State of the Planet

News from the Columbia Climate School


A Summer of Science Saturdays: Casting a Wide Net at Lamont

Every Saturday, from the beginning of July through Labor Day weekend, at the tip of the Piermont Pier, a small cohort of Lamont-Doherty Earth Observatory science communicators set up their gear, which — among other tools — includes a seining net and a collection of differently sized waders. It is an invitation to the greater community of the science-curious and passersby to suit up and step into the wild wonder that is the Hudson River.

Children and adults wearing waders enter a river holding a net
Participants, guided by 2022 Next Generation of Hudson River Educator Interns, pull a seine net through the Hudson on the north side of Piermont Pier during the last Science Saturday event for the 2022 summer, with hopes of catching a variety of fish and crabs. Photo: Marisa Lynn Annunziato

“We believe that science is best taught outdoors in the natural environment,” says Margie Turrin, director of educational field programs at Columbia Climate School’s Lamont-Doherty Earth Observatory. By teaching outdoors, Turrin means taking participants, who range in age from young children to mature adults, right into the Hudson. Foundational to the program is immersion, and a primary activity during the sessions is “seining the river.”

Seines are long nets connected to two long poles. One end is attached to the shore and the other end is taken out into the water and circled back around to shore, trapping the fish that are surrounded by the net. Participants get to pull the nets through the river and then examine the creatures they catch.

“We actually teach them how to identify our different fish species and crab species. We also have a variety of other educational material,” said Marisa Lynn Annunziato, Lamont’s education program assistant.

In addition to seining and identifying fish, the sessions — which run from 11 am to 3 pm — focus on rod and reel fishing clinics, water quality testing, and plankton pumping (a practice that involves a rudimentary pump to draw plankton from the river), as well as microbiology identification.

Science Saturdays, which began with a “soft launch” in 2019, were designed to engage the surrounding Rockland County communities (Lamont is in Palisades, New York) and to introduce the public to Lamont’s Hudson River Field Station, located at the end of Piermont Pier. It was once a supply station for Lamont’s research vessels and housed instruments for monitoring local river chemistry and water quality. The structure was heavily damaged in Superstorm Sandy in 2012. The renovated space — which officially reopened to the public in October 2019 — is now a working research facility and base of operations for community education programing.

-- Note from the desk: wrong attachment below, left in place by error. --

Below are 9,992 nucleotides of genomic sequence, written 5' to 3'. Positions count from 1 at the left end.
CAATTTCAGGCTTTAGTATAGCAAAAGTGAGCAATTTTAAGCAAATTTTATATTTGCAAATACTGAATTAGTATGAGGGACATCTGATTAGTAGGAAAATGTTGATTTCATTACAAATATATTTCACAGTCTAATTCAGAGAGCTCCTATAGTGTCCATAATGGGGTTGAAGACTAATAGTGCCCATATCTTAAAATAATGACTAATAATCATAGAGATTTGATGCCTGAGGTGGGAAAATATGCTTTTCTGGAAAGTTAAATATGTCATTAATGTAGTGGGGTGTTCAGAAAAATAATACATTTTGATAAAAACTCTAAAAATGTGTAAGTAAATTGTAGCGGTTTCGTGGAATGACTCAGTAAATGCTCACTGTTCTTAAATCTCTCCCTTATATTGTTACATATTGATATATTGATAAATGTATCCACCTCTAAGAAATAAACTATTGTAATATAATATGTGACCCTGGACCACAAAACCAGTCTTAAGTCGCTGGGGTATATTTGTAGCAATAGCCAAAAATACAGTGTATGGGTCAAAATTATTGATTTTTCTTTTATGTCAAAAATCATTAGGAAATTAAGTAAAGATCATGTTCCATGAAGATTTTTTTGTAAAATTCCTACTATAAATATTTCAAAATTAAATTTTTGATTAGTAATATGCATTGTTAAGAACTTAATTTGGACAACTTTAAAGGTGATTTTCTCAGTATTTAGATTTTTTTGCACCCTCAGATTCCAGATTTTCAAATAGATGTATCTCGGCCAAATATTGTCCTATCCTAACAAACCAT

“Prior to running these events, we had not had any regular engagement with the public on the pier and we wanted to let them know about both Lamont and the Field Station. The Field Station itself is a wonderful resource, but people need to know we are there. Science Saturdays provide a fun and visible mechanism for that,” explained Turrin.

They also wanted to leverage the program to engage young people in science through fun field experiences and improve people’s connection to the Hudson River, Turrin said. The more people understand the character of the river and its creatures, the more invested they are in protecting it.

Woman in a hat points to pumping device near a river.
Marisa Lynn Annunziato shows off the plankton pump, which is used to draw plankton from the river.

“An unexpected benefit is that we are building our own understanding of what we might find in our part of the Hudson, how different fish use the Hudson at different stages of their growth, and how differences in precipitation between years affects what we find in our section of the Hudson,” said Turin.

By all measures, organizers say the program has been a success, attracting a dedicated audience of returning participants as well as new enthusiasts.

“[The Pier] is a beautiful place to walk and people happen upon us, and they think what we’re doing is really cool and they want to jump into the river and get to experience it. So, some people are coming because they’ve heard about it. Some people just happen to be there and are interested in the event. You don’t have to register. You’re free to come and go as you please,” said Annunziato. “We tend to have anywhere upwards of 100 plus people coming throughout our timeframe.”

“People always have questions about the Hudson,” said Turrin, “and whether they themselves join us in the water to seine or they just stop by to talk with us, they are always happy to see us there and almost everyone notes they have learned something in the time they spent with us. That is a win!”

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